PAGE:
Recently I was beta-reading a book for another author and found an annoying recurrence of what I consider to be a newbie mistake. The book was fiction, telling the story in omniscient third person as if the reader were a fly on the wall watching the drama unfold. Good enough as far as it went, but then suddenly, with a single word, it catapulted me right out of the telling.
I’m going to dummy up an example here.
Rodrigo had to feel his way in the darkness. He slid his hands along the rough, moist walls of the cave, moving his feet cautiously so as not to trip on loose rocks or step blindly into a hole. The complete absence of sensation befuddled his brain; his eyes strained to see and his ears pounded with the surge of blood through his veins. It was so quiet, you could hear a pin drop.
Pardon the cliché there, but the point is, with the use of a single word — you — the author successfully destroyed the container of fantasy she had been painstakingly creating, and in doing so, popped me out of the story faster than a blatant spelling error. With that one word, she ripped away the fourth wall, and with that construct gone, the entire house of cards came falling down.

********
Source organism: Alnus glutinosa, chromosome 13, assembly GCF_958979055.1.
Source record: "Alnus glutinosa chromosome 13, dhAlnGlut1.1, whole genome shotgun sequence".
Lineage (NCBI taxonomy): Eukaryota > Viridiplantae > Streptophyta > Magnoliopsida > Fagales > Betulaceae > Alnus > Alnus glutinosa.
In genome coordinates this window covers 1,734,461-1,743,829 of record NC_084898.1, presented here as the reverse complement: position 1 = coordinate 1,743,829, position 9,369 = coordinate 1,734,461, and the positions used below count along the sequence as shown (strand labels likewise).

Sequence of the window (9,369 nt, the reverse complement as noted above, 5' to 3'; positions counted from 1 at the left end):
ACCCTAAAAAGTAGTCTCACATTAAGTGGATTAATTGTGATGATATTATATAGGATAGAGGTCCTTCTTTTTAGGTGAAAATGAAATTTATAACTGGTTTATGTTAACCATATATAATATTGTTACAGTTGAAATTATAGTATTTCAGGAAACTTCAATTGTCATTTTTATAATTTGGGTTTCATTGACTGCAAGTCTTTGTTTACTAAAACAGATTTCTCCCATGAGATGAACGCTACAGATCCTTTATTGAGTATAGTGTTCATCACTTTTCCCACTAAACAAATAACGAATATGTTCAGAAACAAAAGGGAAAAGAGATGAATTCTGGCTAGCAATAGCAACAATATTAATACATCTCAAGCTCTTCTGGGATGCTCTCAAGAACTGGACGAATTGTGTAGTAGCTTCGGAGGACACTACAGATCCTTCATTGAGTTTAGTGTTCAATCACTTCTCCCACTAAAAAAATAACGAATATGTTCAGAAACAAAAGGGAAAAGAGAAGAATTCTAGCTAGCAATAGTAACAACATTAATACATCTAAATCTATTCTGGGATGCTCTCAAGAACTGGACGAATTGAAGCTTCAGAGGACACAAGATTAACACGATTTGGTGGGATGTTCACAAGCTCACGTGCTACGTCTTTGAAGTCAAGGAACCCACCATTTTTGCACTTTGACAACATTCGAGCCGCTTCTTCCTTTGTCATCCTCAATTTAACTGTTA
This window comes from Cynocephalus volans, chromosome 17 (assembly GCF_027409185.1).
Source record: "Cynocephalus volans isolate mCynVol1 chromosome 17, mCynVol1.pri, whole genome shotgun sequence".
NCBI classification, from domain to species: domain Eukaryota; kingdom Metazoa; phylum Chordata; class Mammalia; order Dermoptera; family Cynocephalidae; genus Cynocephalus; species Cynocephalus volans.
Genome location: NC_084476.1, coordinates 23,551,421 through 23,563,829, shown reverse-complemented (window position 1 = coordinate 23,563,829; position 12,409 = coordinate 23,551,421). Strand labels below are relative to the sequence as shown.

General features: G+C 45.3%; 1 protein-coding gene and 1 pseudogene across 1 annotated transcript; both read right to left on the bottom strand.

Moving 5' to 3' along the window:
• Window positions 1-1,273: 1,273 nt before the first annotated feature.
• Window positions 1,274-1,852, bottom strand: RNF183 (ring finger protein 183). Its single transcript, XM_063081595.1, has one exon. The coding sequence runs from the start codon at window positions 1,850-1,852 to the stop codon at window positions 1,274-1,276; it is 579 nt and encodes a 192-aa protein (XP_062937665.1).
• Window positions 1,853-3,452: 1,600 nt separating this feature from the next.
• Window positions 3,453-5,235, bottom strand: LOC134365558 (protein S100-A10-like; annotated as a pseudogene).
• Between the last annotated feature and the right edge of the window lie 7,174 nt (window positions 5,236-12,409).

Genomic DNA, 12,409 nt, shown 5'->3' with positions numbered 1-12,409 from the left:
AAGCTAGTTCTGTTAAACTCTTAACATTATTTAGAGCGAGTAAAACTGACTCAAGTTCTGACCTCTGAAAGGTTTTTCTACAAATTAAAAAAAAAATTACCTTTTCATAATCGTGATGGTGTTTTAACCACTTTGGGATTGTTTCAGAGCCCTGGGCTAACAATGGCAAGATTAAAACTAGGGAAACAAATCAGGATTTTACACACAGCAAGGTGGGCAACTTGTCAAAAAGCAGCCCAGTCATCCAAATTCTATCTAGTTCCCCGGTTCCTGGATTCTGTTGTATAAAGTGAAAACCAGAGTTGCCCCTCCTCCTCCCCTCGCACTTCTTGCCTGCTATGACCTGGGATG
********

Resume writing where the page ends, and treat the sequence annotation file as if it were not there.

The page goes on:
If you’re not familiar with the fourth wall, it’s actually a stage concept. When we’re watching a live production on stage, the fourth wall is the imaginary barrier between the stage (and the actors on it), and the audience. The barrier is invisible but implied; its presence gives us that fly-on-the-wall feeling as we watch the drama play out. We see everything that goes on but the characters are totally unaware of us. This fourth wall is sacrosanct and generally not to be breached.
I say generally because, of course, there are exceptions. We’ve all seen plays or movies where a character suddenly turns to the audience and speaks directly to them. In the movie Wit, Emma Thompson does this throughout the film, but she established early on that she was telling us her story of dealing with cancer. She was the narrator as well as the main character, and her speaking directly to us helped to move the story along. The device is probably used more often in comedy, when a character plots a scheme or joke and turns to the audience with a wink to pull them into the plot. Used sparingly, it can be effective.
But in third person fiction? It doesn’t work for me. I want to suspend belief in anything other than the story. I want to sink into it, be engulfed, be submerged, float contentedly in the warm waters of fantasy with nothing expected of me and the characters none-the-wiser to my existence. As soon as the writer starts to speak directly to me, she breaks that fourth wall, drags me into the scene (grumbling) and has lost the hold she had over my imagination. To the consternation of both of us, it will take me a bit to get back into the story.